Been thinkin' about CZS

Published March 10, 2021

By Joe Mavretic

Last week we tried to put a jigsaw puzzle together and was reminded that I’ve been thinking about a fascinating new project going on in North Carolina. 
Like a jigsaw puzzle, whenever confronted with a complicated task, most of us have been taught to divide it into smaller, simpler parts, work on each part and then put them all together. 
For decades, the earth we live upon has been divided into geology, biology, hydrology and a lot of other "Ologies" with each one studied independently. Over at Duke University, in the Nicholas School of the Environment, this is changing. 
Some brilliant scientists in the Nicholas School are putting all those "Ologies" together and calling it, CRITICAL ZONE SCIENCE (CZS). They are interested in, and focused on, all the connections within the earth’s surface. The world we live in, on, and depend upon. What they are studying is our earth’s skin-from the rocks at the bottom all the way up to the tops of trees. This isn’t a wide swath. 
The world’s tallest tree is a 380 foot redwood named Hyperion and the deepest roots of a fig tree in South Africa go down about 400 feet. In North Carolina, our earth’s skin is only about 200 feet from treetop to taproot. CZS is a brand new scientific approach that we are going to hear about for a long time. The results of CZS will effect the way we grow food, the way we practice forestry, many of the ways we think about our environment, and the way we understand our place on our planet.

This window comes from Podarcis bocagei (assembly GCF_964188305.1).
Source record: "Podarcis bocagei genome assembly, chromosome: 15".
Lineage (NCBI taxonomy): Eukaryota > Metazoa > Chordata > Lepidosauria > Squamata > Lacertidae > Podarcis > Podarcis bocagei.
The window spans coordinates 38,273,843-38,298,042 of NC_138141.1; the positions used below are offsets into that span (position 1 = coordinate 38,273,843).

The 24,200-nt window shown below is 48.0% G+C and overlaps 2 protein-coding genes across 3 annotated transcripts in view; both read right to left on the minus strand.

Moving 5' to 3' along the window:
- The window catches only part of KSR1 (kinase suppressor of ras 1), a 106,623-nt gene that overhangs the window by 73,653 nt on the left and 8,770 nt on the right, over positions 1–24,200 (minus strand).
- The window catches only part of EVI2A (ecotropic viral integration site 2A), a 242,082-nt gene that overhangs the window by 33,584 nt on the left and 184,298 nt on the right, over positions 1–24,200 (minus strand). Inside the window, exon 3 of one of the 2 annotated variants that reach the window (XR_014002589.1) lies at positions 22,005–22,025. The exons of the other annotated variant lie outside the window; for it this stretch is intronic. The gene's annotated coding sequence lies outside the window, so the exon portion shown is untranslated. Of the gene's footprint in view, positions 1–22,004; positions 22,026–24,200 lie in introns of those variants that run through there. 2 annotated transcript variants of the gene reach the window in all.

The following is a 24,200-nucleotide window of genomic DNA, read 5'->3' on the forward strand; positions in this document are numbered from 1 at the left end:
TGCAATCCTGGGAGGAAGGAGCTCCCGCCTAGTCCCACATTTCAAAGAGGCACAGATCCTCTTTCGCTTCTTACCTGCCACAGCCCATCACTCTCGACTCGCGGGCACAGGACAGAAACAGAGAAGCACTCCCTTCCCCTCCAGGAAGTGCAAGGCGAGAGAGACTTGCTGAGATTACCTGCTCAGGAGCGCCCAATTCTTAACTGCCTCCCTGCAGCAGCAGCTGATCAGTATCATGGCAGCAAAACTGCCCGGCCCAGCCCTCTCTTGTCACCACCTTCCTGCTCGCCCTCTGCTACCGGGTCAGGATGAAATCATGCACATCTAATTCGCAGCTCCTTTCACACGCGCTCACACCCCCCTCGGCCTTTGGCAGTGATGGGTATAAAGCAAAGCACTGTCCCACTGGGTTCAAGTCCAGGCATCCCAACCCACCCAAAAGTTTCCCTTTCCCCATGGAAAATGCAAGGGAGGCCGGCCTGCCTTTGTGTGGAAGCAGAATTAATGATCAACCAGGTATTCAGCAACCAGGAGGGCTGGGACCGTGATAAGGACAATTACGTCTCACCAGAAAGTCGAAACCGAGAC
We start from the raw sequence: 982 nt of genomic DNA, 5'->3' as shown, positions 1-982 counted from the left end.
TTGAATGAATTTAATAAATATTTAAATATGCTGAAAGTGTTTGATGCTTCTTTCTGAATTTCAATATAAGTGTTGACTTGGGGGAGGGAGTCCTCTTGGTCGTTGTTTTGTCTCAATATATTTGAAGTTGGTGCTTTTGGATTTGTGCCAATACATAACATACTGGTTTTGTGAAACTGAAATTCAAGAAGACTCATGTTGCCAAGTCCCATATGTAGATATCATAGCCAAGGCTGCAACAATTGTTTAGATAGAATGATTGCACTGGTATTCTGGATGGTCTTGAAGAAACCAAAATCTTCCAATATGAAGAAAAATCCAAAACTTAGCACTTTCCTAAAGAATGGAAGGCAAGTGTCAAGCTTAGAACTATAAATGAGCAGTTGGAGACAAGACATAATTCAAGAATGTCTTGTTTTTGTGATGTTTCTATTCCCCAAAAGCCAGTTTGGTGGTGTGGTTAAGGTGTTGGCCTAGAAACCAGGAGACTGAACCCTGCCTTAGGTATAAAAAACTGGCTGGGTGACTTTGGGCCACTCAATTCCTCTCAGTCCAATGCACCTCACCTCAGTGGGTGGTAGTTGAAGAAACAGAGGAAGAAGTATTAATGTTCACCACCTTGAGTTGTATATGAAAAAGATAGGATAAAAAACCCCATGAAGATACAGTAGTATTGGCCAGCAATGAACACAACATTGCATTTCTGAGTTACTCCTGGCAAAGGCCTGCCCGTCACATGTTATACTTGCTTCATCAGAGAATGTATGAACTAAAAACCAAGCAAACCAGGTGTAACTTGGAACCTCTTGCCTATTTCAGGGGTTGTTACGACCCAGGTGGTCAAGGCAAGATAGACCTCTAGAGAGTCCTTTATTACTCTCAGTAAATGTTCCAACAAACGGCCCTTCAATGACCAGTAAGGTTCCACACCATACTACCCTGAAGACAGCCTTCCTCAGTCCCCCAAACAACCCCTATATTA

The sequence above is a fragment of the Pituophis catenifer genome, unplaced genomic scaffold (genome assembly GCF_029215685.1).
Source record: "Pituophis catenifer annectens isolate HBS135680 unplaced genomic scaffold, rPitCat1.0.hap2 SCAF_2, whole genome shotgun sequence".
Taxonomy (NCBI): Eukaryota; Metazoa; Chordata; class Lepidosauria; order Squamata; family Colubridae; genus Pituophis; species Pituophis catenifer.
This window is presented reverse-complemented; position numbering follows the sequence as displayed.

This is 21st century science that had its start in 2001, got some grant money in 2007, and included Duke in 2014. Like much of beginning science, it is small in scope, involves a few dedicated people, and isn’t getting much media coverage. That’s the nature of emerging scientific curiosity Duke’s Calhoun Critical Zone Observatory (CZO) in North Carolina. 
Relationships between gases, water, soil, organisms, and humans that we either take for granted, or don’t even think about, are at the heart of Calhoun. The scientists at Calhoun are also learning new, interdisciplinary ways of using emerging instruments to gather information, correlate data and results. This is complicated, life-changing science that will effect every one of us. This project will alter the ways we think about the air we breathe, the water we drink, what we eat, and how we are connected to the natural world that surrounds us.
What a few really smart folks are discovering at Calhoun today will become common knowledge for our grandchildren. CZS is worth our attention.